Towards the middle of the month of May, in the year 1660, at nine o'clock in the morning, when the sun, already high in the heavens, was fast absorbing the dew from the ramparts of the castle of Blois a little cavalcade, composed of three men and two pages, re-entered the city by the bridge, without producing any other effect upon the passengers of the quay beyond a first movement of the hand to the head, as a salute, and a second movement of the tongue to express, in the purest French then spoken in France: "There is Monsieur returning from hunting." And that was all.
In the meanwhile, Monsieur continued his route with an air at once so melancholy and so majestic, that he certainly would have attracted the attention of spectators, if spectators there had been; but the good citizens of Blois could not pardon Monsieur for having chosen their gay city for an abode in which to indulge melancholy at his ease, and as often as they caught a glimpse of the illustrious ennuye, they stole away gaping, or drew back their heads into the interior of their dwellings, to escape the soporific influence of that long pale face, of those watery eyes, and that languid address; so that the worthy prince was almost certain to find the streets deserted whenever he chanced to pass through them.
Now, on the part of the citizens of Blois this was a culpable piece of disrespect, for Monsieur was, after the king -- nay, even, perhaps before the king -- the greatest noble of the kingdom.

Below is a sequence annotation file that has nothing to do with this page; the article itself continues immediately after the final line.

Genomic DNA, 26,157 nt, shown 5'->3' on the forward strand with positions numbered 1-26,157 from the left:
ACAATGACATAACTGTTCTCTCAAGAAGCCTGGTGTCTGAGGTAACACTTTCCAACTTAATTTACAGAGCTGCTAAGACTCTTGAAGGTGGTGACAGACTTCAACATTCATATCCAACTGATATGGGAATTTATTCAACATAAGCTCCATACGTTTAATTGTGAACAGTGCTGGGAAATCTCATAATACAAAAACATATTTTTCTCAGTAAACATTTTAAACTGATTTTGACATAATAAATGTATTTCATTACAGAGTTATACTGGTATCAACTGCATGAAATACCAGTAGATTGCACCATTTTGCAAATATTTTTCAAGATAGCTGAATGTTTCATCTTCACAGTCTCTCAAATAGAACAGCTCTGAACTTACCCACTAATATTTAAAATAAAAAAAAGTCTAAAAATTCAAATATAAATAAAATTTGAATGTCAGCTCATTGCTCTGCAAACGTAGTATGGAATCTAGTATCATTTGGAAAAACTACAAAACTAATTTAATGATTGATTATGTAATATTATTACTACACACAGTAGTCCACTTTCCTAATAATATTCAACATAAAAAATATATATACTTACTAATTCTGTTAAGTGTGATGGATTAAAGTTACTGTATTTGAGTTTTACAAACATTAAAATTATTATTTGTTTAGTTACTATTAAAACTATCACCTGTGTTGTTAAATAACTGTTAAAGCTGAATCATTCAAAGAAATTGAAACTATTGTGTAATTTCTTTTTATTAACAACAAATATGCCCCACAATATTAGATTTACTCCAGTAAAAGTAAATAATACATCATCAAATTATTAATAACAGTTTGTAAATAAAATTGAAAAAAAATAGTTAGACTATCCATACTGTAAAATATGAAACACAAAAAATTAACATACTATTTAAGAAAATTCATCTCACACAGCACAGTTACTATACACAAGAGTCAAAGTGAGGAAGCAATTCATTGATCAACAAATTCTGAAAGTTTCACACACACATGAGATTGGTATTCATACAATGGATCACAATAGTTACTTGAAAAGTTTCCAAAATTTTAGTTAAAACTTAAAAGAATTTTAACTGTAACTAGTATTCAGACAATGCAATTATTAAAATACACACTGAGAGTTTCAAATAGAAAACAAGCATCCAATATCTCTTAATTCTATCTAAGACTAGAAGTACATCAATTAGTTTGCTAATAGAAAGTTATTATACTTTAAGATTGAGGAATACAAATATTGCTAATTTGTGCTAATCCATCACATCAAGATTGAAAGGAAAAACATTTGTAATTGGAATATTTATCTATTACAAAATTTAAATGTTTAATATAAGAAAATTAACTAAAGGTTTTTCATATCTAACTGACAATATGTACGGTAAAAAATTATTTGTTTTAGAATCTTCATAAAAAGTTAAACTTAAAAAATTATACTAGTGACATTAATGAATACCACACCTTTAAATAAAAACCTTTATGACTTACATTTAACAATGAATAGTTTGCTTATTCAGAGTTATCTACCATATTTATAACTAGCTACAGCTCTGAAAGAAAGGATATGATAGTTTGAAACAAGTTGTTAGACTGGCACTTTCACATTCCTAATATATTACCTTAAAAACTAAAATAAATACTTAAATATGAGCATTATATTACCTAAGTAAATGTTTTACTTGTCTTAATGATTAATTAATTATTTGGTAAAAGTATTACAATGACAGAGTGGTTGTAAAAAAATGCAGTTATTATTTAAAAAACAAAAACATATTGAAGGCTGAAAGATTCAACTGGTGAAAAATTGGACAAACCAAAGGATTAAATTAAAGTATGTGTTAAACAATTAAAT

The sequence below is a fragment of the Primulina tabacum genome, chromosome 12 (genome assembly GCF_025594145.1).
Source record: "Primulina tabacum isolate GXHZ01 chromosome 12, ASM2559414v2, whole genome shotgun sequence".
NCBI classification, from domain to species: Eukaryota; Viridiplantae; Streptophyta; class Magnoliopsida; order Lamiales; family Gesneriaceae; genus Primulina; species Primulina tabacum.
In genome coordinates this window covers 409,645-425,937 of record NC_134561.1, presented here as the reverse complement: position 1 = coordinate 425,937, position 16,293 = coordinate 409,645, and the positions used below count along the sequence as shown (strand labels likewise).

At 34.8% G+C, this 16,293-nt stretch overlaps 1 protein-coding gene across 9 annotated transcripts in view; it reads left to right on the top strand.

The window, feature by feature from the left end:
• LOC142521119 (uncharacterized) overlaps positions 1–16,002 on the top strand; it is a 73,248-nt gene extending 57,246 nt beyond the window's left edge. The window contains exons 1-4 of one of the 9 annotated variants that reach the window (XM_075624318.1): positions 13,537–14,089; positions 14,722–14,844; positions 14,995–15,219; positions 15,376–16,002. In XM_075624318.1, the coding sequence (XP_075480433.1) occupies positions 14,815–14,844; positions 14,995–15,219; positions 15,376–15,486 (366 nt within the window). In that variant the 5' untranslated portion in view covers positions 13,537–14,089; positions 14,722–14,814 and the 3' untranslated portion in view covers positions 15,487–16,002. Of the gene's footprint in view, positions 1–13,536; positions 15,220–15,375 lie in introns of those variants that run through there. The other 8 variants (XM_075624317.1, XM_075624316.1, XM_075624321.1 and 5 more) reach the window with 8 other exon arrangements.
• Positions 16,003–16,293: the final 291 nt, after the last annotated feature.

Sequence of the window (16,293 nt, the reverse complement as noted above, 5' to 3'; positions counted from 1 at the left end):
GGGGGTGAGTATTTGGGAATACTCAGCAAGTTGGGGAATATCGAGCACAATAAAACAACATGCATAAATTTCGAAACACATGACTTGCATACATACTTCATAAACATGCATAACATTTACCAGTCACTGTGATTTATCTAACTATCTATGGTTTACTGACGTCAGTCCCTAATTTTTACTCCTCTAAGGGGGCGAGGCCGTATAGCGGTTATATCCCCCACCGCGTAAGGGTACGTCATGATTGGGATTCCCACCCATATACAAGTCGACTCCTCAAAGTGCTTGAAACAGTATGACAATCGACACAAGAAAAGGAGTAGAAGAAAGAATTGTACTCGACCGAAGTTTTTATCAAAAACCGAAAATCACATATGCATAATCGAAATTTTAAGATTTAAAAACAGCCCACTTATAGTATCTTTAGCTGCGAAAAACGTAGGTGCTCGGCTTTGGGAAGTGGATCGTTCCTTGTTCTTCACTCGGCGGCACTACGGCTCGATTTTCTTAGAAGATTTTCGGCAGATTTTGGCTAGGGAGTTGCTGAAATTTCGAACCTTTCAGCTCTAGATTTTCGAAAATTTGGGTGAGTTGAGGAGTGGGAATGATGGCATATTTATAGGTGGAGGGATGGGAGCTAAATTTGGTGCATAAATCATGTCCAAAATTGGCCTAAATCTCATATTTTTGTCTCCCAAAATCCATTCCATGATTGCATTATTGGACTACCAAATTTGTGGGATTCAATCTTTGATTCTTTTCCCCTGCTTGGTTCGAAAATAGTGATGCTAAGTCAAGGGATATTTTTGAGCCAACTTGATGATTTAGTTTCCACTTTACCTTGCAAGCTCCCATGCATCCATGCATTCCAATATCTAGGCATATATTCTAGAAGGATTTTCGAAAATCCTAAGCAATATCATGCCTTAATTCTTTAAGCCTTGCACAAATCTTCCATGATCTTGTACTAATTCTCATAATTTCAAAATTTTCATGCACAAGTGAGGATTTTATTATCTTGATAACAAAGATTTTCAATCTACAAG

After his little morning hawking-party on the banks of the Beuvion, or in the woods of Chiverny, Monsieur crossed the Loire, went to breakfast at Chambord, with or without an appetite and the city of Blois heard no more of its sovereign lord and master till the next hawking-day.
She only replied: "Louise, you do not speak as you think, my dear; you know that messieurs the guards, as you call them, have only just commenced their sleep, and that a cannon would not waken them; you know that Madame's bell can be heard at the bridge of Blois, and that consequently I shall hear it when my services are required by Madame.
Show these Parisians, my dear, that Blois is the city for fine language!"
"He knows very well that Blois was a Paradise to me," replied the girl.
Back in his house at Blois, no longer having even Grimaud to receive a poor smile as he passed through the parterre, Athos daily felt the decline of vigor of a nature which for so long a time had seemed impregnable.
At length Athos refused to rise at all; he declined all nourishment, and his terrified people, although he did not complain, although he wore a smile upon his lips, although he continued to speak with his sweet voice - his people went to Blois in search of the ancient physician of the late Monsieur, and brought him to the Comte de la Fere in such a fashion that he could see the comte without being himself seen.